History of our church

History of our church

Introduction.

Let me take you back to a Victorian seaside town with a population of around 2,500 residents. The
town was served by a newly built railway line which brought summer visitors to bathe in the Irish
Sea. There was no electricity, no gas and no running water. Many of the town’s present landmarks
had not been built – there was no Tower, no piers, no tramway and no Winter Gardens. The town, of course, is Blackpool and the year is 1849; the year Victoria Congregational Church was opened.

To give a complete and comprehensive history of our church is not easy. Previous histories have
recorded that the material available is too limited. The earliest surviving minute books only go
back to 1930. Therefore, it is something far more modest we are attempting in this booklet – a brief
summary of the church’s first one hundred and fifty years, its past events and characters. The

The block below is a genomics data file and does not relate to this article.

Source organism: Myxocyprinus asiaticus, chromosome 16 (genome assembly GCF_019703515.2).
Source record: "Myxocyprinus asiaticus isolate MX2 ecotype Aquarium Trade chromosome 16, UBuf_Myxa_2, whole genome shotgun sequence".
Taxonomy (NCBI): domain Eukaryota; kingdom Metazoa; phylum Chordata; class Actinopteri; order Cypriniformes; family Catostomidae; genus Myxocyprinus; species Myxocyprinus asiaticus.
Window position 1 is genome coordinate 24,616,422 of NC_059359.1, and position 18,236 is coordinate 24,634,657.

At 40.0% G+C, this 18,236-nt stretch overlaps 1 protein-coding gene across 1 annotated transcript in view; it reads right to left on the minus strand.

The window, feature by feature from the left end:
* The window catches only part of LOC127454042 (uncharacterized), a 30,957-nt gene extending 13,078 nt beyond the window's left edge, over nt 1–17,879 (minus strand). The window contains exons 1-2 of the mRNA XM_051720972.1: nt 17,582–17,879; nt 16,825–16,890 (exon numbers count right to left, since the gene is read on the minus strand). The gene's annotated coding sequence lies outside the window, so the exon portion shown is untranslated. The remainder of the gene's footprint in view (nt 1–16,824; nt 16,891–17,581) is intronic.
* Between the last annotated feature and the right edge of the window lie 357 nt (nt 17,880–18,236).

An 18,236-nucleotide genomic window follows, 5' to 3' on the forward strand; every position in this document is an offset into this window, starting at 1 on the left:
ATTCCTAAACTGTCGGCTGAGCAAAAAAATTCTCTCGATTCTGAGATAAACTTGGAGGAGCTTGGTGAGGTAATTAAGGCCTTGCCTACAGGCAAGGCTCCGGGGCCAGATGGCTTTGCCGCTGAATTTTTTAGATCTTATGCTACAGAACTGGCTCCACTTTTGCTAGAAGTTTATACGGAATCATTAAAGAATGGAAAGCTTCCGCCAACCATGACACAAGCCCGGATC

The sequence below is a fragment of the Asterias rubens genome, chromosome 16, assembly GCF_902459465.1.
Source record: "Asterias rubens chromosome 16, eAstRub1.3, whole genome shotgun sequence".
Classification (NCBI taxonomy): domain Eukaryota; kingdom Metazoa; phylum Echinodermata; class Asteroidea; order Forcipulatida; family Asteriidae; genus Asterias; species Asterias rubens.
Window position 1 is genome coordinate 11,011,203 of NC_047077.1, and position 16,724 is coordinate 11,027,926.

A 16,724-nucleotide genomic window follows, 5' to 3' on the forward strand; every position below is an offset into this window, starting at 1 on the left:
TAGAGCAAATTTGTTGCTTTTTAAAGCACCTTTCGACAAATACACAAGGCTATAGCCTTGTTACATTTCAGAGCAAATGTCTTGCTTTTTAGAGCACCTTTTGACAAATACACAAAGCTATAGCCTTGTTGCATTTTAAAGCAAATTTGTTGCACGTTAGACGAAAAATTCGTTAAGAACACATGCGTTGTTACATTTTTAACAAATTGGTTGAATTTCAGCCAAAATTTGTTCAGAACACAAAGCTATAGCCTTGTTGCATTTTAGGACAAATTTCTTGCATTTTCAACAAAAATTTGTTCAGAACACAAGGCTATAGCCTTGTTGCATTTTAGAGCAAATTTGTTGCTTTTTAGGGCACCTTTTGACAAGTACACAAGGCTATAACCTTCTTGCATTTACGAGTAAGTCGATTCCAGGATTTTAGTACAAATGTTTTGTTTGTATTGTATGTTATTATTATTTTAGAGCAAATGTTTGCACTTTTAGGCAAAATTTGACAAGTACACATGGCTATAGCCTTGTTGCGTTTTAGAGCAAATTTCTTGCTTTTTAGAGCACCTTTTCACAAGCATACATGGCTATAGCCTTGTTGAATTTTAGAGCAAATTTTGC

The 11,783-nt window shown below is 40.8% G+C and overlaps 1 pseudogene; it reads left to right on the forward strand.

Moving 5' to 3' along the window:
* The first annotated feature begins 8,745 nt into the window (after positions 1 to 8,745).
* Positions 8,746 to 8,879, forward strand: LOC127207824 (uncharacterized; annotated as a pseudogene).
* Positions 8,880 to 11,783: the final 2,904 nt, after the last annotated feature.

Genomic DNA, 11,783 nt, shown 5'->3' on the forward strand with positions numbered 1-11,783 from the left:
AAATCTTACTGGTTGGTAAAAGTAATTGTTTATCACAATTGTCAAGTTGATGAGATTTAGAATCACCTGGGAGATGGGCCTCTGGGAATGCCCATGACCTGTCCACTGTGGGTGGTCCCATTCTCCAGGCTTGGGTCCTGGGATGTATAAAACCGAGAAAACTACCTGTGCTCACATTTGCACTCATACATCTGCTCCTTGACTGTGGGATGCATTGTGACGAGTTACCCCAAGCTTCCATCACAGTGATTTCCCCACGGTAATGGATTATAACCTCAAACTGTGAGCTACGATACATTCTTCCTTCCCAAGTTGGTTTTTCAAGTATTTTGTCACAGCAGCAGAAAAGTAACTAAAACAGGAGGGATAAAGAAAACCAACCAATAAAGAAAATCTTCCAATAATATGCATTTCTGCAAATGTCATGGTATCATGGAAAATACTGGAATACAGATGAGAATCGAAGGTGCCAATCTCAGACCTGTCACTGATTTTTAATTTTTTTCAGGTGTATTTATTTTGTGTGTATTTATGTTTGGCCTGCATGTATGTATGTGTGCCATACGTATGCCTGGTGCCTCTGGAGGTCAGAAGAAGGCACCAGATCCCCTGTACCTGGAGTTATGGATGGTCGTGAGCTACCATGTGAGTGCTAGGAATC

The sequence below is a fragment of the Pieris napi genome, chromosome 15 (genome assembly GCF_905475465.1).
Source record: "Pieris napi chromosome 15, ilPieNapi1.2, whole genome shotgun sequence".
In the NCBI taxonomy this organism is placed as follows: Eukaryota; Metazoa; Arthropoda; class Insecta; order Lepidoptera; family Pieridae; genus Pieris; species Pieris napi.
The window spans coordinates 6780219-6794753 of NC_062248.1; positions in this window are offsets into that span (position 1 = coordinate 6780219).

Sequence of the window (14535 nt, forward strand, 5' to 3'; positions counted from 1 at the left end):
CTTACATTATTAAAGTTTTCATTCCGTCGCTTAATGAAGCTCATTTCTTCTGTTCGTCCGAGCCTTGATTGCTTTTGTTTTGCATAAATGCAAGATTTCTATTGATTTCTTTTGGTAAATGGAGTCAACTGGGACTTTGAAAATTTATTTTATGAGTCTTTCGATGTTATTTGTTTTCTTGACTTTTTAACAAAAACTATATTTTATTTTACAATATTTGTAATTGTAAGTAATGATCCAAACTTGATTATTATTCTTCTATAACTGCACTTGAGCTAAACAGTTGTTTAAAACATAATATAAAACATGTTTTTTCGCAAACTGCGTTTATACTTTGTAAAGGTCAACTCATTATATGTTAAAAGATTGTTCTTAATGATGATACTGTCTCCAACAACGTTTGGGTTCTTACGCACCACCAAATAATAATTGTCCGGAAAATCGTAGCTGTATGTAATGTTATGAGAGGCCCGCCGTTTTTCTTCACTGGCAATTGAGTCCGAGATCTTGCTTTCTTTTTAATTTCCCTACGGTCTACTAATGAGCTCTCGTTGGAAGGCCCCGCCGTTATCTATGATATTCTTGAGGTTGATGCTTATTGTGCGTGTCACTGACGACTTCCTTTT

information we have of the church’s past is sufficient to reveal a glimpse of her part in the religious
life of Blackpool during the last one hundred and fifty years. It is a rich heritage in which we have
every reason to be proud and from which we can draw inspiration for the work of the present.

If this brief summary of the story of Victoria Congregational Church serves to encourage and
inspire the church’s present members and friends, the writing of it will be more than justified. We
hope that it will prove interesting, both to our own members and friends, and to those who happen
to read it in time to come.

Mark Thompson
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